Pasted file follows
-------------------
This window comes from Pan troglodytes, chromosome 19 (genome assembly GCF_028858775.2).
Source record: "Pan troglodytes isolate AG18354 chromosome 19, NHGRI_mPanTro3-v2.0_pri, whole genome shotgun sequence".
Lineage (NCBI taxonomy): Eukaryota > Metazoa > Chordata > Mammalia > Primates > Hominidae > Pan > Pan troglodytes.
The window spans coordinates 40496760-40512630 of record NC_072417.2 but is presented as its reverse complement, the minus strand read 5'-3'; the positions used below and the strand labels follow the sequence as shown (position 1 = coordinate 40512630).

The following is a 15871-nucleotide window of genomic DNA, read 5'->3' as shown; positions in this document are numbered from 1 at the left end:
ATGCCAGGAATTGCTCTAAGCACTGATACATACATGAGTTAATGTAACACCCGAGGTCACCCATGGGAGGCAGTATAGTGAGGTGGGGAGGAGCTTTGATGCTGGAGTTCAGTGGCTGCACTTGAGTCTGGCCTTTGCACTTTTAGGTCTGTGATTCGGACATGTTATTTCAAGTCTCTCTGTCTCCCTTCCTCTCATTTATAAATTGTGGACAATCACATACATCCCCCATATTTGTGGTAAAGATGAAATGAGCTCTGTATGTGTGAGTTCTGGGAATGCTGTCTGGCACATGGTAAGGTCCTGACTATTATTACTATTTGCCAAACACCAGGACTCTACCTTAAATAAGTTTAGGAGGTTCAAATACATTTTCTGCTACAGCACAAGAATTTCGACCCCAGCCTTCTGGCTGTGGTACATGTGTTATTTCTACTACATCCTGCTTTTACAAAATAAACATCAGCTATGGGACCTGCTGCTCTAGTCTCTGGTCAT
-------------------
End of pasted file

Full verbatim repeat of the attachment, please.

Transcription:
This window comes from Pan troglodytes, chromosome 19 (genome assembly GCF_028858775.2).
Source record: "Pan troglodytes isolate AG18354 chromosome 19, NHGRI_mPanTro3-v2.0_pri, whole genome shotgun sequence".
Lineage (NCBI taxonomy): Eukaryota > Metazoa > Chordata > Mammalia > Primates > Hominidae > Pan > Pan troglodytes.
The window spans coordinates 40496760-40512630 of record NC_072417.2 but is presented as its reverse complement, the minus strand read 5'-3'; the positions used below and the strand labels follow the sequence as shown (position 1 = coordinate 40512630).

The following is a 15871-nucleotide window of genomic DNA, read 5'->3' as shown; positions in this document are numbered from 1 at the left end:
ATGCCAGGAATTGCTCTAAGCACTGATACATACATGAGTTAATGTAACACCCGAGGTCACCCATGGGAGGCAGTATAGTGAGGTGGGGAGGAGCTTTGATGCTGGAGTTCAGTGGCTGCACTTGAGTCTGGCCTTTGCACTTTTAGGTCTGTGATTCGGACATGTTATTTCAAGTCTCTCTGTCTCCCTTCCTCTCATTTATAAATTGTGGACAATCACATACATCCCCCATATTTGTGGTAAAGATGAAATGAGCTCTGTATGTGTGAGTTCTGGGAATGCTGTCTGGCACATGGTAAGGTCCTGACTATTATTACTATTTGCCAAACACCAGGACTCTACCTTAAATAAGTTTAGGAGGTTCAAATACATTTTCTGCTACAGCACAAGAATTTCGACCCCAGCCTTCTGGCTGTGGTACATGTGTTATTTCTACTACATCCTGCTTTTACAAAATAAACATCAGCTATGGGACCTGCTGCTCTAGTCTCTGGTCAT